In an earlier post I showed how the oil industry lobbied the federal government to rewrite Canada’s environmental protection laws using omnibus legislation. They got everything they asked for and more in the omnibus budget bill of March 2012. Emboldened by their success, the Canadian Association of Petroleum Producers (CAPP) has continued to lobby for changes to the Species at Risk Act (SARA). There is considerable danger that SARA will be next in line for dismantling should Stephen Harper’s Conservatives win re-election.
Former Environment Minister Peter Kent was widely quoted in September 2012 as saying SARA would be reformed. In particular, he said that the Act would need to be made more “efficient” and “effective”. Where did Kent get his ideas?
From the oil industry, it would seem.
Mike De Souza uncovered a letter to Kent from CAPP dated 16 March 2012. This letter has not been reported in mainstream news. A second letter to Kent’s replacement, Leona Aglukkaq, on 7 November 2013 shows an evolved and worsened position
The first letter seeks wide-ranging changes to SARA, and concludes with the line
“Regulatory reform represents an opportunity to enable economic growth and job creation through regulatory effectiveness and efficiency while continuing to ensure responsible environmental outcomes.”
(emphasis mine). Minister Kent and CAPP were apparently speaking from the same playbook.
CAPP goes on to argue that changes are needed for three reasons:
The lack of socie-economic considerations within SARA;
This will come as a surprise to anyone familiar with the Act. Its preamble declares
“socio-economic interests should be considered in developing and implementing recovery measures”
and clause 49 states that species recovery plans should include
“an evaluation of the socio-economic costs of the action plan and the benefits to be derived from its implementation.”
Socio-economic impacts are in there, despite what CAPP claims.
The legal implementation and application of SARA;
CAPP argues that SARA is a problem because oil companies are getting sued owing to their impact on the woodland caribou, killer whale and greater sage grouse. In particular, CAPP disagrees with prohibitions against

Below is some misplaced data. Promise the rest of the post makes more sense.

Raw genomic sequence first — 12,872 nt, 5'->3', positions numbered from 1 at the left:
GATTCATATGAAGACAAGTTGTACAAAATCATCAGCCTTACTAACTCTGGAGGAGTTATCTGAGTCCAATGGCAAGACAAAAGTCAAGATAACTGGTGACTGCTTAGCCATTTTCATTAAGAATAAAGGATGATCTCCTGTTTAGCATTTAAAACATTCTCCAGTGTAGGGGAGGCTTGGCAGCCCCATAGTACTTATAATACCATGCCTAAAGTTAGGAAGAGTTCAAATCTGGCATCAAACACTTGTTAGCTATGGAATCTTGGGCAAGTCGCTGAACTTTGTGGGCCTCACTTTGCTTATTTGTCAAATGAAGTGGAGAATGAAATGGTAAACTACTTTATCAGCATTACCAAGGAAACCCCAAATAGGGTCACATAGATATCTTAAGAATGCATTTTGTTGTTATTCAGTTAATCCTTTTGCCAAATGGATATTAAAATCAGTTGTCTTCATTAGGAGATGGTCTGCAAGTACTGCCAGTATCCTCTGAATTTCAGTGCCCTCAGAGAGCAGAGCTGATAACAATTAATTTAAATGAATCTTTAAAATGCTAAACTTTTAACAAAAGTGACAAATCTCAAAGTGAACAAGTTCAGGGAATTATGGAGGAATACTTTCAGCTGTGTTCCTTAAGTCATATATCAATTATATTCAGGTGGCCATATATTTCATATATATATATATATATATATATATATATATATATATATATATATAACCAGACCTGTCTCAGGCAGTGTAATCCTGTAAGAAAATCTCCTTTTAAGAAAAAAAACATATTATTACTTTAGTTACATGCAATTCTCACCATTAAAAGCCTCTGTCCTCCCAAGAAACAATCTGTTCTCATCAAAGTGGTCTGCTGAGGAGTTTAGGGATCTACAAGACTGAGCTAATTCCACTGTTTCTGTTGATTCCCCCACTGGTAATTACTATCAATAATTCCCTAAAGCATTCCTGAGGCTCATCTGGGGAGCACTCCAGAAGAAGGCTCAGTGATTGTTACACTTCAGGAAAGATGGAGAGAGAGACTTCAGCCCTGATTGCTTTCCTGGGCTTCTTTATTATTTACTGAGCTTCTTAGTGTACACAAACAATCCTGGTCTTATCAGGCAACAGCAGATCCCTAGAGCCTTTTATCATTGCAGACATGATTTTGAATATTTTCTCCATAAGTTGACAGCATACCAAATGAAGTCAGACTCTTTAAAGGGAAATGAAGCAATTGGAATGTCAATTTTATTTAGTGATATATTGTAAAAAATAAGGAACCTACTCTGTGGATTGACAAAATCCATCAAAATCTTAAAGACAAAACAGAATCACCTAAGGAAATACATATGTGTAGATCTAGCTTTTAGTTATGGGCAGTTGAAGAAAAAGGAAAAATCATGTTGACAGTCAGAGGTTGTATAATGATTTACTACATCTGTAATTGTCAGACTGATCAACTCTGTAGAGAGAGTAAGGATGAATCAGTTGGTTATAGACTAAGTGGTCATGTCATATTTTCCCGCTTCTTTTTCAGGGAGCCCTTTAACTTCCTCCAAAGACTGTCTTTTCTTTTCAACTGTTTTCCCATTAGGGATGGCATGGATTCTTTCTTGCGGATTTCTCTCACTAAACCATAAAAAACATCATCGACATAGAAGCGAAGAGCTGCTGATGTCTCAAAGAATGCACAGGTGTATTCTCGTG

“permitting for the destruction of Critical Habitat.”
On this point, CAPP attacks the draft recovery strategy for the woodland caribou, saying they believe it would have
“serious, negative implications for industrial development throughout the boreal forest region.”
To sum up, it would appear that CAPP believes saving species at risk should have no impact on oilsands development. It is rather hard to reconcile their points with their claim that they “support the broad intent of SARA”.
One wonders the degree to which CAPP’s argument encouraged Kent to avoid enforcing SARA – an act a federal court ruled illegal. Kent also tried to keep his decisions on the sage grouse secret while their numbers plummeted from 600 to 100 – but a federal court ruled against him again.
Ensure that the competent Minister considers the broader public interest before finalizing a Recovery Strategy;
As I have already pointed out, this is already in the Act.
Reassert the distinction between “species habitat” and “critical habitat”;
Their explicit goal here is to reduce the amount of habitat protected.
Clarify jurisdictional roles in delivery of A action plans.
CAPP argues that SARA should be applicable to federal lands only. This would further reduce the amount of habitat protected.
These changes would clearly gut SARA, and it is unconscionable that CAPP would argue for them.
There is grave cause to worry that Harper’s Conservatives would seek to dismantle SARA early in a renewed mandate given their apparent capture by the oil industry. Regardless of which party gains power, we will need to be vigilant to ensure that SARA is reinforced, not ruined.